According to the New English Translation commentary, one talent was equivalent to 6,000 denarii. A denarius, in turn, was the amount of money usually earned for one day of work. If a laborer was working six-day work weeks, it would have taken 19 years to earn one talent. In other words, one talent was a lot of money!
So why would the third servant bury his?
Though there were probably multiple factors contributing to his action, I believe the servant’s explanation to his master reveals a likely reason. When called to give an account of his talent, he said: “‘Master, I knew you to be a hard man, reaping where you did not sow, and gathering where you scattered no seed, so I was afraid, and I went and hid your talent in the ground’” (Matthew 25:24-25).
When the servant tells his master that he is “a hard man, reaping where you did not sow,” he’s essentially saying: “Your expectations are hard and unrealistic. You didn’t invest anything, yet you expect a return.”
His statement seems to betray the belief that he wasn’t given anything to work with and that the master was unfairly expecting something from nothing. Clearly, this perspective did not match reality because the master had, in fact, invested a great deal in him.
So why did the third servant feel shortchanged?
I suspect it was because he compared himself to the other servants.
I think he looked at what the others had and saw that he had only half of what the second servant had and only one-fifth of what the first servant had. And, after making comparisons, I think he decided that what he had was so much smaller than what the others had that it didn’t matter whether he used it or not.
Consequently, he buried his talent. Because of this action, the servant not only lost his relationship with his master, but his talent was taken from him and given to a more responsible servant.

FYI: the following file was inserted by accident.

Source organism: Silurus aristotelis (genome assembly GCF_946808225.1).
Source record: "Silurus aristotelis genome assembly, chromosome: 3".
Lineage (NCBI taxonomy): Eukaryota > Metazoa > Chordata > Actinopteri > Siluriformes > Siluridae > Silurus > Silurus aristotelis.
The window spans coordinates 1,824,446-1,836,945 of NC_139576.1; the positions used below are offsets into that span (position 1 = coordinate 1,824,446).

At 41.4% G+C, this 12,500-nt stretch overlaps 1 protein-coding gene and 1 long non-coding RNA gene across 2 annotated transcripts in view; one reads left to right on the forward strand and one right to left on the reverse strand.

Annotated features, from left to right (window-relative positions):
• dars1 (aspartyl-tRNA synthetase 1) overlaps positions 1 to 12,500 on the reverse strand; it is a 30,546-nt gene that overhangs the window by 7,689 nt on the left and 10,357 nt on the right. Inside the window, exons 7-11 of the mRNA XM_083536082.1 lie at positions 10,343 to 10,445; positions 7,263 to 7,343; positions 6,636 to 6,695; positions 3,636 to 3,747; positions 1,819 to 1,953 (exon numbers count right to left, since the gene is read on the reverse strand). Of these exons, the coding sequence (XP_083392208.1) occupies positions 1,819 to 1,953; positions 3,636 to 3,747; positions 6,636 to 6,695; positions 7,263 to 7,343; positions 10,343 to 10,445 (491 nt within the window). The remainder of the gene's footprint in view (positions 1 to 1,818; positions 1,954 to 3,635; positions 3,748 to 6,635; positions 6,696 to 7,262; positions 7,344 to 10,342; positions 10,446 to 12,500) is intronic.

What a tragic ending!
NOTHING IS TOO SMALL TO INVEST
I’m tempted to judge the third servant for burying something of such great value.
But how often do we do the same thing?
Each of us has been blessed with an amazing gift from God. Yet when we look at others and see that they have more connections, experience, talent, time, or training than we do, we’re inclined to devalue—and then disregard—our gifts.
I nearly fell into this trap when I felt God’s call to write. Thankfully, by His grace, I was able to trust that He had given me something of value, even though I didn’t understand it.
I followed His leading and began to write, and as I was faithful to use the little I had, my gift began to grow.
Do you feel prompted to invest in an interest, skill, or gift you have? Maybe you feel drawn to baking cakes, sewing dresses, or organizing closets.
Whatever it is, don’t let the trap of comparison keep you from what God is calling you to!
Don’t let Satan bully you into burying your talent. Nothing is too small to invest.
No matter what other people have or have done, what you have still matters.
The size of your gift is not a reason to neglect it. In fact, it’s normal for gifts to start small and then grow bigger. Just as the first and second servants saw their talents multiply when they were faithful to invest them, when we take what we have and use it, it will grow.
As we’re obedient to do this, we can look forward to one day hearing these words from our loving Father: “‘Well done, good and faithful servant!…Come and share your master’s happiness!’” (Matthew 25:21, NIV).